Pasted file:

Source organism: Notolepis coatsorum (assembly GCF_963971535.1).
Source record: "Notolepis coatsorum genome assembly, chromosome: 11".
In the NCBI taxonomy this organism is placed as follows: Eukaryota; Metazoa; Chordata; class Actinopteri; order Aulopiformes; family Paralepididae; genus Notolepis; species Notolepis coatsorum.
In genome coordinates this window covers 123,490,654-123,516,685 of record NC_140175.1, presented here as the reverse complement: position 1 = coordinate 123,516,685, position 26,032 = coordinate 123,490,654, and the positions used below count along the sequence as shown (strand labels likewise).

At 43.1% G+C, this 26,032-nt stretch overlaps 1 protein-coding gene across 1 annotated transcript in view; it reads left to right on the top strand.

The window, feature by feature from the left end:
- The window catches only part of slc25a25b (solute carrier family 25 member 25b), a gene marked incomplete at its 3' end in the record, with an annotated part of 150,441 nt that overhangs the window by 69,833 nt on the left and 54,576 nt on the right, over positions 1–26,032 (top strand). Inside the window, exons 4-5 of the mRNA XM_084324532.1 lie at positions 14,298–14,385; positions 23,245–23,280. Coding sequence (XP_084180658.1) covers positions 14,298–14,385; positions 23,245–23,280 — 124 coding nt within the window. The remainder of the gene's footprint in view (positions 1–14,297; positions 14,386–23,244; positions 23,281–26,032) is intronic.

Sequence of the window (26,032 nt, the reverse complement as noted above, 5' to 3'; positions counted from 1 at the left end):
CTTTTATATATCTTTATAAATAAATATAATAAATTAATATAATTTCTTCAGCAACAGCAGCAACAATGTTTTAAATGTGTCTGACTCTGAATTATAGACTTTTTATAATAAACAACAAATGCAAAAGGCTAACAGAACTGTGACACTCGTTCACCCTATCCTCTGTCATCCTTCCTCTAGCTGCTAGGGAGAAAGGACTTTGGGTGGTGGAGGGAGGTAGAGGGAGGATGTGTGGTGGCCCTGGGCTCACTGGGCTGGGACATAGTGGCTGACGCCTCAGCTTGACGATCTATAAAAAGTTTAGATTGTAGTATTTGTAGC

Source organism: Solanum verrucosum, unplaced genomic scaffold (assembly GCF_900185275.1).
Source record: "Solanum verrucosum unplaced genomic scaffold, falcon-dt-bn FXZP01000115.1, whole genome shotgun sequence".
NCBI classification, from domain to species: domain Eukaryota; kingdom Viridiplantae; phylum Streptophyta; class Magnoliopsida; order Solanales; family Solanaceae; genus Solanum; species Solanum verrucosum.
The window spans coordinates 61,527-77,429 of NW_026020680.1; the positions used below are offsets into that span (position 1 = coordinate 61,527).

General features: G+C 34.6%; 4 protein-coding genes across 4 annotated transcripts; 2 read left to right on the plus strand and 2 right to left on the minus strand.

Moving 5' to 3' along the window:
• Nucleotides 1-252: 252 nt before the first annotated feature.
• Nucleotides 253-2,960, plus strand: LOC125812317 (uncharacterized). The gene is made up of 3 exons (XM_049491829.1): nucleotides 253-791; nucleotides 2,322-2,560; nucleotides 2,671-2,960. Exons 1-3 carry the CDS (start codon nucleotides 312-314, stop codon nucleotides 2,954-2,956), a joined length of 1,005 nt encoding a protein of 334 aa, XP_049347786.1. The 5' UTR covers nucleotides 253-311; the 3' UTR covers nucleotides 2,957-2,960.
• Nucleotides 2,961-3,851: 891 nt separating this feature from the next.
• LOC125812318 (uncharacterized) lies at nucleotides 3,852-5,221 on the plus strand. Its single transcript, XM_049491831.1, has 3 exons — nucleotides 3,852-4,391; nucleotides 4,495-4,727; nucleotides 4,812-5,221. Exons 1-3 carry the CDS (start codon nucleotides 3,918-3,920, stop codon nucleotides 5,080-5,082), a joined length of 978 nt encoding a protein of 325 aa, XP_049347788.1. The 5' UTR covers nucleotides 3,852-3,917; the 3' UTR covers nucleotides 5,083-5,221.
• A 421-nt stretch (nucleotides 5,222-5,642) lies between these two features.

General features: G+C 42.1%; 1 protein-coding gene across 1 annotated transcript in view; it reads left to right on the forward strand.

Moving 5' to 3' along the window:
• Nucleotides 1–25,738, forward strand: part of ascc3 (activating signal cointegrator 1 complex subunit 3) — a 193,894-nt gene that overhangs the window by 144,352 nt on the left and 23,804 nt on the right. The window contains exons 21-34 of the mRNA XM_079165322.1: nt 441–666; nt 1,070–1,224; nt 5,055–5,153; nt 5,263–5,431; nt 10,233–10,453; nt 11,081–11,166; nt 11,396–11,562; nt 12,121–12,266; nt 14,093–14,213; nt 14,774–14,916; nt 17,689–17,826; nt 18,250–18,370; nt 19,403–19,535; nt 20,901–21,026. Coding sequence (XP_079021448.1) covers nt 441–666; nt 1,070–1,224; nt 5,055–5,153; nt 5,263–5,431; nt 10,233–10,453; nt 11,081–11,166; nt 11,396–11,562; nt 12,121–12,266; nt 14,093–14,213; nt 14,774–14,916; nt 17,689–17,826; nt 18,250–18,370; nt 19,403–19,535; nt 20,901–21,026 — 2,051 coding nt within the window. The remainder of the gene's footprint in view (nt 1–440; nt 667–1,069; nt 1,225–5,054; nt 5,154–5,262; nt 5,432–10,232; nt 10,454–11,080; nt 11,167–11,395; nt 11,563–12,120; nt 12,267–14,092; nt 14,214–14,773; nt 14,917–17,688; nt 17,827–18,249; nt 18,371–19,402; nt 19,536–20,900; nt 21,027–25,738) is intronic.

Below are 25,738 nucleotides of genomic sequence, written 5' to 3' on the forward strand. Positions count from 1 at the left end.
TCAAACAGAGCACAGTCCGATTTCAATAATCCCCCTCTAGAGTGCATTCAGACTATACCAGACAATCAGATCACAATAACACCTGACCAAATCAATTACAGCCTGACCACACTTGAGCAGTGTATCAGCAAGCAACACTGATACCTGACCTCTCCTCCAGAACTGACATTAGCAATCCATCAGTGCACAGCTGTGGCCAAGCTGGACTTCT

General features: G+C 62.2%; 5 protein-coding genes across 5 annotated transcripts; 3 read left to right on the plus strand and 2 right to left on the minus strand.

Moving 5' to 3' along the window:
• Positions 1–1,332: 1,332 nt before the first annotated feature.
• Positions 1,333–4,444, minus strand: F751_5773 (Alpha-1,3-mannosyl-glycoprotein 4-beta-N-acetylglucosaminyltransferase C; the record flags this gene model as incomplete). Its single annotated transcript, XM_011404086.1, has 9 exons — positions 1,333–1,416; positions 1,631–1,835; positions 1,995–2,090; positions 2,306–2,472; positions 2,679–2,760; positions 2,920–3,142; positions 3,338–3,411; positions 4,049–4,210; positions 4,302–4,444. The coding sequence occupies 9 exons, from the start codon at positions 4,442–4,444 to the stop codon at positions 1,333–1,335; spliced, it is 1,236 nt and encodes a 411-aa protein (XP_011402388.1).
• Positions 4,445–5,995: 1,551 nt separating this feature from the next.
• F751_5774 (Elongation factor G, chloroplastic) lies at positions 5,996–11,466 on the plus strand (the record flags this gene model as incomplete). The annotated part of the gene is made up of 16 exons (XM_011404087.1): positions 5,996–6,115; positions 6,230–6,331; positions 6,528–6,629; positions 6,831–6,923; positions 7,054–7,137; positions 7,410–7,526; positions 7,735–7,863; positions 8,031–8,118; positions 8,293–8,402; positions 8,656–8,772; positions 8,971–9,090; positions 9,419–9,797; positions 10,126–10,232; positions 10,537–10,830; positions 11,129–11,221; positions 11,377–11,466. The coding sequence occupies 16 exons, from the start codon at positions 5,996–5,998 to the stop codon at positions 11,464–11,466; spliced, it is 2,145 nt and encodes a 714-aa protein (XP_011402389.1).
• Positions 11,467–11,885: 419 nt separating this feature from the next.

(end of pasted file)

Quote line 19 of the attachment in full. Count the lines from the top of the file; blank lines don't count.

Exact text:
• LOC125812318 (uncharacterized) lies at nucleotides 3,852-5,221 on the plus strand. Its single transcript, XM_049491831.1, has 3 exons — nucleotides 3,852-4,391; nucleotides 4,495-4,727; nucleotides 4,812-5,221. Exons 1-3 carry the CDS (start codon nucleotides 3,918-3,920, stop codon nucleotides 5,080-5,082), a joined length of 978 nt encoding a protein of 325 aa, XP_049347788.1. The 5' UTR covers nucleotides 3,852-3,917; the 3' UTR covers nucleotides 5,083-5,221.